Presidential Libraries and Museums — George H.W. Bush Presidential Library and Museum

In continuing my visits to presidential libraries, the George H.W. Bush Presidential Library and Museum, located in College Station on the Texas A&M campus, was my last Texas stop.

We spent a night in Bryan so we could get an early start at the museum. Even though we visited on a weekend, the museum was not crowded. Upon entering, visitors walk through an impressive rotunda to the actual exhibits. From the very start of the exhibits, President Bush’s love of family is evident. The first exhibits highlight his parents, Prescott and Dorothy Bush. His father’s service to the United States inspired H.W. in his career.

That children were important to the Bushes is evident throughout the museum. Upon entering the museum, children are given a clipboard with scavenger hunt questions. To find the answers, they open Millie’s (Remember their dog?) mailboxes throughout the museum. The tribute to Barbara Bush is highlighted with a room filled with children’s books and a playhouse. Children are encouraged to read and play. While they are enjoying the break, parents can relax on comfortable couches to watch a hilarious video of both President and Barbara Bush, with David Letterman and Dana Carvey, as they discuss changes in their lives after their son became president.

In general, the large originals and replicas of various items make the museum compelling. For example, the presidential limousine, complete with all the super spy bells and whistles greets visitors as they enter the exhibit section. The exhibit about Bush’s military service is accompanied by an actual TBM Avenger similar to one that he piloted. Visitors visit Bush’s Camp David office and can take their pictures at his desk in the Oval Office. Replicas of Chinese statues guard the area that highlights Bush’s time as unofficial ambassador to China. In the Situation Room, visitors can sit at the table where U.S. leaders once sat and make decisions about the Gulf War. This exercise is followed by entry into the Gulf War exhibit highlighted by a full-size tank.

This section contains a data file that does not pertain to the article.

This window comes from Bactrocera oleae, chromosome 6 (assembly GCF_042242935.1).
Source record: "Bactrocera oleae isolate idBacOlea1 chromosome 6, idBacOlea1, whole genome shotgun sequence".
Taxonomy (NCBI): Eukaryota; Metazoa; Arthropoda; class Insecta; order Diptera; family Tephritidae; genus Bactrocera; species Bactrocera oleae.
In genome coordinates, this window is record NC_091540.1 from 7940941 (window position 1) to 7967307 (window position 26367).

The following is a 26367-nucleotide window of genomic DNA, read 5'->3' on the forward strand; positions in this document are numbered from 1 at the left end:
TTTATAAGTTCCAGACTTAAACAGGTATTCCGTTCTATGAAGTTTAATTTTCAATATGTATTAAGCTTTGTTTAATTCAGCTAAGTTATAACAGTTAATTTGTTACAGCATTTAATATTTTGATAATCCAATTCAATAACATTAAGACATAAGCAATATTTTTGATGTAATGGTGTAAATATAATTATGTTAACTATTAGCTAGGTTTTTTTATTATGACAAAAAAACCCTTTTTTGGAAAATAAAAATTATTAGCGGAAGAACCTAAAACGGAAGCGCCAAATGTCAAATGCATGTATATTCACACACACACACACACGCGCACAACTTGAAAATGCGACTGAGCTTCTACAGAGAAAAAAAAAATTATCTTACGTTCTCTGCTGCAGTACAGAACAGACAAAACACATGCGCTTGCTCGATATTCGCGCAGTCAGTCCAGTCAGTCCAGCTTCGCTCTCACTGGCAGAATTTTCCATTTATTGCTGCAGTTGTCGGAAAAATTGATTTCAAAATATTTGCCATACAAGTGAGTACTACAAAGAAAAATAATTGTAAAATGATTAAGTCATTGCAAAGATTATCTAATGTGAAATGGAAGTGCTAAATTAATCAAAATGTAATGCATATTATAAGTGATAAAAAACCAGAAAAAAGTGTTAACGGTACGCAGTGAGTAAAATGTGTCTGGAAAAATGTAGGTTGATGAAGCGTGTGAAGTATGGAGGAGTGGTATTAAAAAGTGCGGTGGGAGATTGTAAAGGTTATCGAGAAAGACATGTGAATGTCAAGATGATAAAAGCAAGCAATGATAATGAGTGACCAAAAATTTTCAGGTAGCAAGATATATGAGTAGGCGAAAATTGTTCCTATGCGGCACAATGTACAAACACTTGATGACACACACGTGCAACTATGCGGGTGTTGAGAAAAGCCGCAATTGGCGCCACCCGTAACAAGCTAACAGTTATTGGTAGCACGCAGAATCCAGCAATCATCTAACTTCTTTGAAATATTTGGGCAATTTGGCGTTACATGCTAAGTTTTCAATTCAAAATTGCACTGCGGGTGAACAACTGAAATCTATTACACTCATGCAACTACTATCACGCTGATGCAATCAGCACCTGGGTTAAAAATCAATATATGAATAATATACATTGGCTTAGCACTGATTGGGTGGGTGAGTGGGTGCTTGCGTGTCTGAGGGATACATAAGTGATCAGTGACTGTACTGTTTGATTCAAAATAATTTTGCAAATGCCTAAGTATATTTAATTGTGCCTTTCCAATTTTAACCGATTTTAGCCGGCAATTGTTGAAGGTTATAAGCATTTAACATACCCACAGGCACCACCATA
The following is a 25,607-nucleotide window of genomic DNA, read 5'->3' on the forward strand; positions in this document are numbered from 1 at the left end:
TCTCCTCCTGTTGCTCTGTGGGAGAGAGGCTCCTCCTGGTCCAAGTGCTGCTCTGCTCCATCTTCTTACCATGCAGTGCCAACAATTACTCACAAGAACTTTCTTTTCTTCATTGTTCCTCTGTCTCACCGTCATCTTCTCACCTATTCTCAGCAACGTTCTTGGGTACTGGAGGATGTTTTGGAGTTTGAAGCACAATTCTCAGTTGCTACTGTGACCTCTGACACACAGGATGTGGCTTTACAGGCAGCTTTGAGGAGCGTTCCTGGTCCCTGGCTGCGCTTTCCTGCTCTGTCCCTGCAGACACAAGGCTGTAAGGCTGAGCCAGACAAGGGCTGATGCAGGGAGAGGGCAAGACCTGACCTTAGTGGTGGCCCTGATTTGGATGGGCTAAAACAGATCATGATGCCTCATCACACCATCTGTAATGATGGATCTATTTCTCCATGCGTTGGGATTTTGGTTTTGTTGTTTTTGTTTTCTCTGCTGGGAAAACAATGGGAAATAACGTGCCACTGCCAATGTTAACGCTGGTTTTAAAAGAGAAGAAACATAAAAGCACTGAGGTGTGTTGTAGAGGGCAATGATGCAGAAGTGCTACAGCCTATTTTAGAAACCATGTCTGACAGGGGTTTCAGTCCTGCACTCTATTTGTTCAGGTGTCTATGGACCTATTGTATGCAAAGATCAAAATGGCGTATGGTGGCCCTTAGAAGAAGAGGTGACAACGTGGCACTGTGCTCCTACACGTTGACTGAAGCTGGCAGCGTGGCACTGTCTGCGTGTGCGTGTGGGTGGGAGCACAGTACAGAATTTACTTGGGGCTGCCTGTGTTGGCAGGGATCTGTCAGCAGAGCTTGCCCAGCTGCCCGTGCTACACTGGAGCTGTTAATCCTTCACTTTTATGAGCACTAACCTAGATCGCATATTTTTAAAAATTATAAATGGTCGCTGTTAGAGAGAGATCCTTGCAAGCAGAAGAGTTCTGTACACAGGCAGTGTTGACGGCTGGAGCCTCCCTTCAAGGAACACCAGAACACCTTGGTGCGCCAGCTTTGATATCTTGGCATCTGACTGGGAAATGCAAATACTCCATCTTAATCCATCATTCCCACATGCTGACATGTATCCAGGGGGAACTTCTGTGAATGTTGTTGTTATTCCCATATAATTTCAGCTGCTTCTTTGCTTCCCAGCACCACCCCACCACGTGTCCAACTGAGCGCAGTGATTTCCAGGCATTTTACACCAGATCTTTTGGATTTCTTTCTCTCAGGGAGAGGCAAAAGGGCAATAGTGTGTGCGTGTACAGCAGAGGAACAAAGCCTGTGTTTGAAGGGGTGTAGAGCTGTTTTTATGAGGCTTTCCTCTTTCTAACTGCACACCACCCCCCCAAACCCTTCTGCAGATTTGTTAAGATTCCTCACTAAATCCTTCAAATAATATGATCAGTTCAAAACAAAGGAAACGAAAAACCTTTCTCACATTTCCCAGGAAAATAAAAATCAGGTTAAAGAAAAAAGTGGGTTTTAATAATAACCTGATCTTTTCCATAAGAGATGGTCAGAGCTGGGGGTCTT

The area displaying gifts the Bushes received is tastefully done, but perhaps the most touching gift is located in another part of the museum. The Gate of Kuwait was presented to Bush signifying that the U.S. is family because of the support Bush gave the Kuwait in the Gulf War.

Another touching exhibit is the “Thousand Points of Light” that Bush began to acknowledge and encourage helping others through volunteerism.

The significance of the museum extends outside to sculptures, the lake, and the path to the isolated, wooded burial site of both President and Mrs. Bush. Their graves are in a beautiful, peaceful area that encourages visitors to pause and remember the contributions that both gave to this country.

Have you visited any of these or different presidential libraries and museums? If so, please share which was your favorite and why in the comment section below.

Candace Ahlfinger has loved traveling since she was little and has always been on the go whenever possible. Now she is retired and gets to do what she loves best… TRAVEL! Whether it’s traveling with her wonderful husband, or our children and grandchildren, traveling is a great experience that enriches her life. Because she always enjoy reading and hearing about others’ travel experiences, she wants to share her travels with the Ellis DownHome readers. 


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